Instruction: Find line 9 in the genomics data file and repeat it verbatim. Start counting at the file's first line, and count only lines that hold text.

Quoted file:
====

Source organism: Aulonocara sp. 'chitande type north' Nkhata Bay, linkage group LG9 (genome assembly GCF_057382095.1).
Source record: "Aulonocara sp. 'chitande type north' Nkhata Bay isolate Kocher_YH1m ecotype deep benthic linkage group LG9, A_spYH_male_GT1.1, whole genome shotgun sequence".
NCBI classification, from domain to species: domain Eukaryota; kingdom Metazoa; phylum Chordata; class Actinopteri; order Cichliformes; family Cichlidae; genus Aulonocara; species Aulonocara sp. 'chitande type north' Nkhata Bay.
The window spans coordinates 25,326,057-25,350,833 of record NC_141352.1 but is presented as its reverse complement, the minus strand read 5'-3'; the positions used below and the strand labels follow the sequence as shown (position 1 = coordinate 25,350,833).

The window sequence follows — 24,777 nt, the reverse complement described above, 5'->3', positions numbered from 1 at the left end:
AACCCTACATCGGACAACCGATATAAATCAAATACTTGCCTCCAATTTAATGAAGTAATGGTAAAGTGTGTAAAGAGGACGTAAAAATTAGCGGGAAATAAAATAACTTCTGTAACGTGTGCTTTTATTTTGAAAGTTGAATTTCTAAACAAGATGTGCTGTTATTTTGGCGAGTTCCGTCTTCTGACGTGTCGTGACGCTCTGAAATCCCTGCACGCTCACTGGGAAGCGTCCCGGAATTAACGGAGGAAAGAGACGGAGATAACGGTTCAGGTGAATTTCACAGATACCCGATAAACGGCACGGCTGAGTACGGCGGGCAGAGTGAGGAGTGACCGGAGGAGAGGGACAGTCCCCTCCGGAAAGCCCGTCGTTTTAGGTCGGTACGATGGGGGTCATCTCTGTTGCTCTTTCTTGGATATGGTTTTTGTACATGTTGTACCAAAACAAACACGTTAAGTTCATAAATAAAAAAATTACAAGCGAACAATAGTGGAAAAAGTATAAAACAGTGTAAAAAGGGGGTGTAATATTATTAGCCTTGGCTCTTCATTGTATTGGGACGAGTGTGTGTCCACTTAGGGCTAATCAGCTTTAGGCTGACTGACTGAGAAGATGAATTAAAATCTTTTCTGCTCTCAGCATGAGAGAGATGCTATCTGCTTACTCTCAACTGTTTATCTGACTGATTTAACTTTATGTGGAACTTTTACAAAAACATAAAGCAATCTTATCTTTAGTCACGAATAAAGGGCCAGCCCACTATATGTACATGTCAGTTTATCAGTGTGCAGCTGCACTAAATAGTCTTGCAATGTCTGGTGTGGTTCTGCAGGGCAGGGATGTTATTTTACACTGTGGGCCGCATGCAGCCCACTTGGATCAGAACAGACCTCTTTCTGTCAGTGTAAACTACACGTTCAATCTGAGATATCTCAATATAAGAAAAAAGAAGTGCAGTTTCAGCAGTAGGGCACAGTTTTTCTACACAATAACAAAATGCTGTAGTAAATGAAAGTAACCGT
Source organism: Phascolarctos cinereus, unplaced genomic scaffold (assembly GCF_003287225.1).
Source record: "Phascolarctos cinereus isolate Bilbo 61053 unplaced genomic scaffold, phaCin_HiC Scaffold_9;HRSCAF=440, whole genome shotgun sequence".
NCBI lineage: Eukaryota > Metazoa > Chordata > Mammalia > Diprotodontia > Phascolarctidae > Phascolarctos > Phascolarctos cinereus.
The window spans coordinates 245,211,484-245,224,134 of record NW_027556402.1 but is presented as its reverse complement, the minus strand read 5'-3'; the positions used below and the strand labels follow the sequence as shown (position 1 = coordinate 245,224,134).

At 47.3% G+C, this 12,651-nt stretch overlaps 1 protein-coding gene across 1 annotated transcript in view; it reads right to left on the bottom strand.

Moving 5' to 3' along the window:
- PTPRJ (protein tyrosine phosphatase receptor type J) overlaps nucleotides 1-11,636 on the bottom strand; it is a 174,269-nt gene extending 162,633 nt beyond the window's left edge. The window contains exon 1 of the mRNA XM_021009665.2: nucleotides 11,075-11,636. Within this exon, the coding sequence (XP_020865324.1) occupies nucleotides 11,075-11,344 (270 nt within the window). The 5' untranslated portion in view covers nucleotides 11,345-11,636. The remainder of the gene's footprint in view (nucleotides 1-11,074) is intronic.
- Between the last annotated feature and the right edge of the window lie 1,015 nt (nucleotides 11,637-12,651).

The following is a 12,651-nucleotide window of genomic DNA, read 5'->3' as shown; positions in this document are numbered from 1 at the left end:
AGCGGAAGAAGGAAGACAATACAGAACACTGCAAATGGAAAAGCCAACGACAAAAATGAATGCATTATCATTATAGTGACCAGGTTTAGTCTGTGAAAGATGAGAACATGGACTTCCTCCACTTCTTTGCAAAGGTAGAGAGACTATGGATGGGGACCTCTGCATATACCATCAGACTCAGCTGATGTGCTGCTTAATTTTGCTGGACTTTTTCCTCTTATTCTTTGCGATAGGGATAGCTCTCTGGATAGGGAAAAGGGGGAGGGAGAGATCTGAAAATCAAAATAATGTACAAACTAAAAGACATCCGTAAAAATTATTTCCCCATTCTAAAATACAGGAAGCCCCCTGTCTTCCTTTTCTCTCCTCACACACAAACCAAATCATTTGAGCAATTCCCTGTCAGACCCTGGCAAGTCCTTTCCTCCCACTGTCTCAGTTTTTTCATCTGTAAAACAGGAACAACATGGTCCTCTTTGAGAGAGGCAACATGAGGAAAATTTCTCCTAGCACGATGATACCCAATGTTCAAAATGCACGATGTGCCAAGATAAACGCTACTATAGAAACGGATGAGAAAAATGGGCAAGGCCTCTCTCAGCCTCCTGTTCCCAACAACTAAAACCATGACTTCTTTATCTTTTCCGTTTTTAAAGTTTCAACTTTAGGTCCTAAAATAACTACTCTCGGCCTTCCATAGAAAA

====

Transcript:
NCBI lineage: Eukaryota > Metazoa > Chordata > Mammalia > Diprotodontia > Phascolarctidae > Phascolarctos > Phascolarctos cinereus.